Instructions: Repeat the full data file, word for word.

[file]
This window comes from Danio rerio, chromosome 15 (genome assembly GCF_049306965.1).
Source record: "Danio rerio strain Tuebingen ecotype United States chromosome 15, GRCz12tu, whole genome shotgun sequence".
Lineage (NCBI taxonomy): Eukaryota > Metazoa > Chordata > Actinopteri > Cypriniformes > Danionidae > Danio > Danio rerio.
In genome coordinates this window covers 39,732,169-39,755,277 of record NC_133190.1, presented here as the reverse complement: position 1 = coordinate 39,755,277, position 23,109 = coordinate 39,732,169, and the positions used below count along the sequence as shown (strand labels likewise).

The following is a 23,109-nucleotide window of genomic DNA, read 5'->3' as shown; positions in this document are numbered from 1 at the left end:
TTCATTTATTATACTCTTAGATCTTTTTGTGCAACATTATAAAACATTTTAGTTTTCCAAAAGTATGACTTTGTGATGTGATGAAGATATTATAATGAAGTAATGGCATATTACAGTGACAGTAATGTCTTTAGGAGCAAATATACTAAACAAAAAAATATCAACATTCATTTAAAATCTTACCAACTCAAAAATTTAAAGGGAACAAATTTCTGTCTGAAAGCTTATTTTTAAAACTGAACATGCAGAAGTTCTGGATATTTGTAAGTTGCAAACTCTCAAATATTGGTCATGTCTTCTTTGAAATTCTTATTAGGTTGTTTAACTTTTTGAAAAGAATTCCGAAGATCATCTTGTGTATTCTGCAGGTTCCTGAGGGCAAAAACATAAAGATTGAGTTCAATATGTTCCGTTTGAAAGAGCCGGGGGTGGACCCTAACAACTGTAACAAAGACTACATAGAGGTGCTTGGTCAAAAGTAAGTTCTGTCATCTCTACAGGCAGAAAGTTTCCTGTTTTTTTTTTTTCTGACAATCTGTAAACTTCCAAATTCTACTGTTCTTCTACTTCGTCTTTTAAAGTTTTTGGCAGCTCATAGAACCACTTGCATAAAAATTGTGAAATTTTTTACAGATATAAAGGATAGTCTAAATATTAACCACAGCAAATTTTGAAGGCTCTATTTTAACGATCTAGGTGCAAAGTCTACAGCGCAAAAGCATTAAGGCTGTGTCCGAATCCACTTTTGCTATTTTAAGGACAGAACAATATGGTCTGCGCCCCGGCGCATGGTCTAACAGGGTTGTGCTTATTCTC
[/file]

This window comes from Danio rerio, chromosome 15 (genome assembly GCF_049306965.1).
Source record: "Danio rerio strain Tuebingen ecotype United States chromosome 15, GRCz12tu, whole genome shotgun sequence".
Lineage (NCBI taxonomy): Eukaryota > Metazoa > Chordata > Actinopteri > Cypriniformes > Danionidae > Danio > Danio rerio.
In genome coordinates this window covers 39,732,169-39,755,277 of record NC_133190.1, presented here as the reverse complement: position 1 = coordinate 39,755,277, position 23,109 = coordinate 39,732,169, and the positions used below count along the sequence as shown (strand labels likewise).

The following is a 23,109-nucleotide window of genomic DNA, read 5'->3' as shown; positions in this document are numbered from 1 at the left end:
TTCATTTATTATACTCTTAGATCTTTTTGTGCAACATTATAAAACATTTTAGTTTTCCAAAAGTATGACTTTGTGATGTGATGAAGATATTATAATGAAGTAATGGCATATTACAGTGACAGTAATGTCTTTAGGAGCAAATATACTAAACAAAAAAATATCAACATTCATTTAAAATCTTACCAACTCAAAAATTTAAAGGGAACAAATTTCTGTCTGAAAGCTTATTTTTAAAACTGAACATGCAGAAGTTCTGGATATTTGTAAGTTGCAAACTCTCAAATATTGGTCATGTCTTCTTTGAAATTCTTATTAGGTTGTTTAACTTTTTGAAAAGAATTCCGAAGATCATCTTGTGTATTCTGCAGGTTCCTGAGGGCAAAAACATAAAGATTGAGTTCAATATGTTCCGTTTGAAAGAGCCGGGGGTGGACCCTAACAACTGTAACAAAGACTACATAGAGGTGCTTGGTCAAAAGTAAGTTCTGTCATCTCTACAGGCAGAAAGTTTCCTGTTTTTTTTTTTTCTGACAATCTGTAAACTTCCAAATTCTACTGTTCTTCTACTTCGTCTTTTAAAGTTTTTGGCAGCTCATAGAACCACTTGCATAAAAATTGTGAAATTTTTTACAGATATAAAGGATAGTCTAAATATTAACCACAGCAAATTTTGAAGGCTCTATTTTAACGATCTAGGTGCAAAGTCTACAGCGCAAAAGCATTAAGGCTGTGTCCGAATCCACTTTTGCTATTTTAAGGACAGAACAATATGGTCTGCGCCCCGGCGCATGGTCTAACAGGGTTGTGCTTATTCTC